Depression Is The Silent Killer In Our Society

19/07/2017 15:43 BST | Updated 19/07/2017 15:43 BST

We've come a long way as a society on fighting mental illness. There used to be a time, and maybe there still is in large parts of the world, where depression or anxiety were seen as forms of weakness. They were never taken seriously, never looked at as an illness but just failings on your character make-up.

The idea that money can wash away sadness, or that behind a smiling face isn't a world of pain, got shattered I think by the suicide of Robin Williams. Materialism isn't linked to happiness, it can only buy you distractions. There's this story where someone goes to see a doctor and says they're feeling depressed. The doctor turns around and tells him that a comedian is performing that night and he might feel cheered up if he goes and watches, to which, the patient replies that he is the comedian.

But though we have come a long way, there is still so much to do. On a wider, political level, it's about recognising that mental health is both linked to material insecurity and yet not resolved by material security. Social pressures undoubtedly contribute to mental illness, especially on young children experiencing peer pressure and suffering a deep identity crisis.

For those who suffer from mental illness, understanding what they're going through is the first part of the problem. The second is finding people to talk to. We live in a world where the word "depressed" becomes used to explain feelings related to the mundane everyday experiences rather than a deeper, more serious illness. And the sympathy of people can be limited; after a while there is an expectation on those with mental illness to simply move past their issues. This after all isn't an illness you can visibly see.

Particularly within Muslim South Asian communities, mental illness is dismissed because supposedly all prayers can cure sadness. Depression is regarded as a lack of faith. The low energy and motivation to do anything, the distancing from the things you love, become seen as signs of weak faith. You're told that maybe you're being possessed by evil supernatural spirits, and you're not allowed to scoff at this because you're supposed to believe in this stuff. Within the Muslim world, there are massive cultural barriers regarding mental illness and the scale of how it affects British Asians is not yet fully appreciated by wider society. There are numerous stories within South Asian communities where those suffering from anxiety or paranoia are seen as under supernatural influence, and in addition to being shamed by their family, are subjected to often terrible treatments. No one wants to be seen as having a shortage of faith, yet bubbling underneath remains a growing sadness that, try as we might, a prayer simply won't fix.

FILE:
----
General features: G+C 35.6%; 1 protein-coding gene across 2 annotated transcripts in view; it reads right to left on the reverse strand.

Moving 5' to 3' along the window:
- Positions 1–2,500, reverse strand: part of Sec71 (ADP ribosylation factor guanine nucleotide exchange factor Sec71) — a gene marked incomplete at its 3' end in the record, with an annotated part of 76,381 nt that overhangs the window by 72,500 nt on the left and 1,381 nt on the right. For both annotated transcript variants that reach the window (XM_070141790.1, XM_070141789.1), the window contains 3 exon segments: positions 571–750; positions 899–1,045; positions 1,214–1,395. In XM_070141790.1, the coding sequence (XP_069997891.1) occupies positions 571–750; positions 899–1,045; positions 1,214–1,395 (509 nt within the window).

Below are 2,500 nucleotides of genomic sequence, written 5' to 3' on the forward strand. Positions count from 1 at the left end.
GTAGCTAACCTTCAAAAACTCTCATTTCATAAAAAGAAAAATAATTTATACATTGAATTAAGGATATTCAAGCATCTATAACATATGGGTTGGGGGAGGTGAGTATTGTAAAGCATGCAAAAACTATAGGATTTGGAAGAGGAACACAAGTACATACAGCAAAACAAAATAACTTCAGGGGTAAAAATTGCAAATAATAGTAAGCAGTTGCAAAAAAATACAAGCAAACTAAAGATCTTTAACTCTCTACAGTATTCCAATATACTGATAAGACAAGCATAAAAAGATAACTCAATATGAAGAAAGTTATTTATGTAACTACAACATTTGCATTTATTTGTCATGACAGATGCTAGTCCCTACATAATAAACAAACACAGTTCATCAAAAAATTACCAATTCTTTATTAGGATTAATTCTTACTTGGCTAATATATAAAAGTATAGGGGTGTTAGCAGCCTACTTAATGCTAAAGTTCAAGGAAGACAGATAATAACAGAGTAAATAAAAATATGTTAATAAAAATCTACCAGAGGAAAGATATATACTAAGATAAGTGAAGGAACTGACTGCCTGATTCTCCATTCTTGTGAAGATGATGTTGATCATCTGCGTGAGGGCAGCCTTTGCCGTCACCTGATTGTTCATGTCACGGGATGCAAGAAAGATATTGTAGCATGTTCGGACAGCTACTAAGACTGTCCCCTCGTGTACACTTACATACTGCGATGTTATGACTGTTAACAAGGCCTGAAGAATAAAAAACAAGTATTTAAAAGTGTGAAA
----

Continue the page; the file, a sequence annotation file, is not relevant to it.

Mental illness has been worse for women as there is a huge stigma attached to it. Many have simply been shut off from talking about it, either out of fear of being seen as possessed or what it does for their marriage prospects. A good marriage doesn't simply reflect on them but the family, bringing into the equation, ideas of family honour which is an important tenet in the Muslim and wider South Asian culture. The pressures that family honour create contribute massively to mental illness if it means that women remain trapped in abusive or unhappy marriages to spare their families the apparent shame of divorce. A single mother is seen as a stain on someone else's honour, and those who wish to leave can be threatened into staying. It's also unsurprising that most stories within Muslim families of demonic possession often involve a female victim.

But across wider society, depression is one of the biggest killers of men because the image of masculinity, of ignoring pain, of repressing issues, mean that men bottle feelings up rather than discuss them. "The Office for National Statistics published a report covering the years from 2001 to 2013, showing that suicide among men has reached its highest levels since the early Eighties, rising sharply in 2007 and hitting a peak in 2013." We don't talk about it; we're told to "man up", and that crying is for girls. So we keep it quiet, right up until to the moment some of us can't take it anymore. Depression amongst men is linked to our understandings of masculinity, of patriarchy and feminism. From a young age, boys aren't taught to accept they have feelings, but just made to bury it. We regard feelings and emotions, sadness and grief as feminine concepts and therefore alien to us. And so when young men are forced to handle grief or a difficult period in their life, they simply do not know how to cope with it because society has wired into them a fixed mentality that to talk about issues is to act like a woman. Which is of course, seen as a bad thing. This literally kills.

We need to be a society where those with mental health issues feel confident enough to come forward and discuss their problems, rather than being blamed for either being weak or faithless. Ignoring mental illness simply abandons those suffering from it to lonely, awful lives.

Originally posted in AnotherLenz.